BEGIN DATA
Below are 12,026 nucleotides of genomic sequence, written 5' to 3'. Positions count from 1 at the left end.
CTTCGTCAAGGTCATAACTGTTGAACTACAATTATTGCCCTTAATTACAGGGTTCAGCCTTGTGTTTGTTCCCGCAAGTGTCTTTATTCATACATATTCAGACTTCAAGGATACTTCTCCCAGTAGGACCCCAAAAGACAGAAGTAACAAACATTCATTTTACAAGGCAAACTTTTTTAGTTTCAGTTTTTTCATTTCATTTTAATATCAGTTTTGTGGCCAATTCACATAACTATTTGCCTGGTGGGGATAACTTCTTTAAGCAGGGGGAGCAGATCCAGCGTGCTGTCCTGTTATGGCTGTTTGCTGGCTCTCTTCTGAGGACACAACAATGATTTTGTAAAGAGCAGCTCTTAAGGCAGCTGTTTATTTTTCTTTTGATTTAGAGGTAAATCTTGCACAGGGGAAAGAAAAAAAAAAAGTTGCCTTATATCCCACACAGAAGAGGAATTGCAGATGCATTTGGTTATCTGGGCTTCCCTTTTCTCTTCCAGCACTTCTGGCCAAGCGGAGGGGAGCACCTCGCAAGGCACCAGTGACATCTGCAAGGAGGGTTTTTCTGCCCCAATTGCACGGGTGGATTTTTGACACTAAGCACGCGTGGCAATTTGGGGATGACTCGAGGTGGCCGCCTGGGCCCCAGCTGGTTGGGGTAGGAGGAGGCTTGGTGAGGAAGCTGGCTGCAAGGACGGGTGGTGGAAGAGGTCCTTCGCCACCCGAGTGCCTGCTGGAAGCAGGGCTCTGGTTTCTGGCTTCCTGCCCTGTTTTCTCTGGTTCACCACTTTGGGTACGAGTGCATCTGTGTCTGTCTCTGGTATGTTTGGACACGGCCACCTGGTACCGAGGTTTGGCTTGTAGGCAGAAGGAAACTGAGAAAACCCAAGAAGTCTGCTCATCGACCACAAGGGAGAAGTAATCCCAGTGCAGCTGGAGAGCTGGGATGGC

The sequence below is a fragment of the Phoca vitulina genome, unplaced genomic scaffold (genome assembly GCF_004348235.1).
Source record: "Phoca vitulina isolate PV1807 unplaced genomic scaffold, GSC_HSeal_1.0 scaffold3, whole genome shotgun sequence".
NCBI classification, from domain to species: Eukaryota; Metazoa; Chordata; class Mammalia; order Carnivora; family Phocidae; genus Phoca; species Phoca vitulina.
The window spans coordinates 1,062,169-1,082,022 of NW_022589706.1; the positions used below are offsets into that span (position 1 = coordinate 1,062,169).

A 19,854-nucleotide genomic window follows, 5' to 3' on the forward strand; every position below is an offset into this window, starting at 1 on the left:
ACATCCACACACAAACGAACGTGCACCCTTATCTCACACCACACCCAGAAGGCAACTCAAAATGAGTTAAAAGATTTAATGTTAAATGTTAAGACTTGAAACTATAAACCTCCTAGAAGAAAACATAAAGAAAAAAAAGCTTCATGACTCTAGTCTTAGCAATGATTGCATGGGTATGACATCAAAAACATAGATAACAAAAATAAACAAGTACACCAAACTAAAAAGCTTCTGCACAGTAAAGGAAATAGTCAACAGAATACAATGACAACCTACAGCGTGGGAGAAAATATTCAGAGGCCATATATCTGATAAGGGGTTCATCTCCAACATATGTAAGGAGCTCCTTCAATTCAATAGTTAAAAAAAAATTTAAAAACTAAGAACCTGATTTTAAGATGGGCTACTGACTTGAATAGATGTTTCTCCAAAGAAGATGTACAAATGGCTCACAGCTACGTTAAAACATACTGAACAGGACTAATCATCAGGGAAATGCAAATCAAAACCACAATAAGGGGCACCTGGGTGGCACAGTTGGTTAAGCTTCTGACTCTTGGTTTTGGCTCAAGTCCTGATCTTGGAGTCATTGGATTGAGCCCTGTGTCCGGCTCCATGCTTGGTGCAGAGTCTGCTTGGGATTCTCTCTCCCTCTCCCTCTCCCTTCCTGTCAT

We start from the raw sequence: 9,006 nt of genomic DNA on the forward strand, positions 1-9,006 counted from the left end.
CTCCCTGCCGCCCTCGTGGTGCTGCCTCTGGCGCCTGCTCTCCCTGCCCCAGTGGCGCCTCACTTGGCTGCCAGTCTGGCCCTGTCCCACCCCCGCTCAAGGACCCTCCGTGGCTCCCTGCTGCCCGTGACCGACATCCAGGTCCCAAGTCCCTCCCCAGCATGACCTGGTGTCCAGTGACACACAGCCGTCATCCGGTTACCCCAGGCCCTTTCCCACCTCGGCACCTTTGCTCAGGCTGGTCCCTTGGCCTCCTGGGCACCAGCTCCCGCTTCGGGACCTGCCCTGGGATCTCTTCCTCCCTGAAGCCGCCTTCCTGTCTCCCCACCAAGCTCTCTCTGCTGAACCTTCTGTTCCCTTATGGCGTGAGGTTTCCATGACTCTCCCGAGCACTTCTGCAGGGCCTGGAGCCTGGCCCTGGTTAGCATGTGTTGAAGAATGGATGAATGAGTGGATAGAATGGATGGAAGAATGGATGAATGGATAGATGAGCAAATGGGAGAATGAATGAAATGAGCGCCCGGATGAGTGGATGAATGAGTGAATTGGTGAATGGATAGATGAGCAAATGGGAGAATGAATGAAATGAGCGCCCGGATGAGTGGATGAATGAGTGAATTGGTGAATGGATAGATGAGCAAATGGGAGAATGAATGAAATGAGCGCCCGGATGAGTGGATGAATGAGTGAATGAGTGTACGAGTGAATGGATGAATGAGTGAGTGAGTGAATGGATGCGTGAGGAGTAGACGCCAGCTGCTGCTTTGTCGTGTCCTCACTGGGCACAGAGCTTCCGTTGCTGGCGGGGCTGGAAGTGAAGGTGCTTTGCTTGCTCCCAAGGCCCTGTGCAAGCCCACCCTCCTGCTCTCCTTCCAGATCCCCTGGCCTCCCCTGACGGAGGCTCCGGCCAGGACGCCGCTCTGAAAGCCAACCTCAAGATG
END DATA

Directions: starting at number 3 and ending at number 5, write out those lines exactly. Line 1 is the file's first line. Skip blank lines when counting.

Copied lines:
The sequence below is a fragment of the Phoca vitulina genome, unplaced genomic scaffold (genome assembly GCF_004348235.1).
Source record: "Phoca vitulina isolate PV1807 unplaced genomic scaffold, GSC_HSeal_1.0 scaffold3, whole genome shotgun sequence".
NCBI classification, from domain to species: Eukaryota; Metazoa; Chordata; class Mammalia; order Carnivora; family Phocidae; genus Phoca; species Phoca vitulina.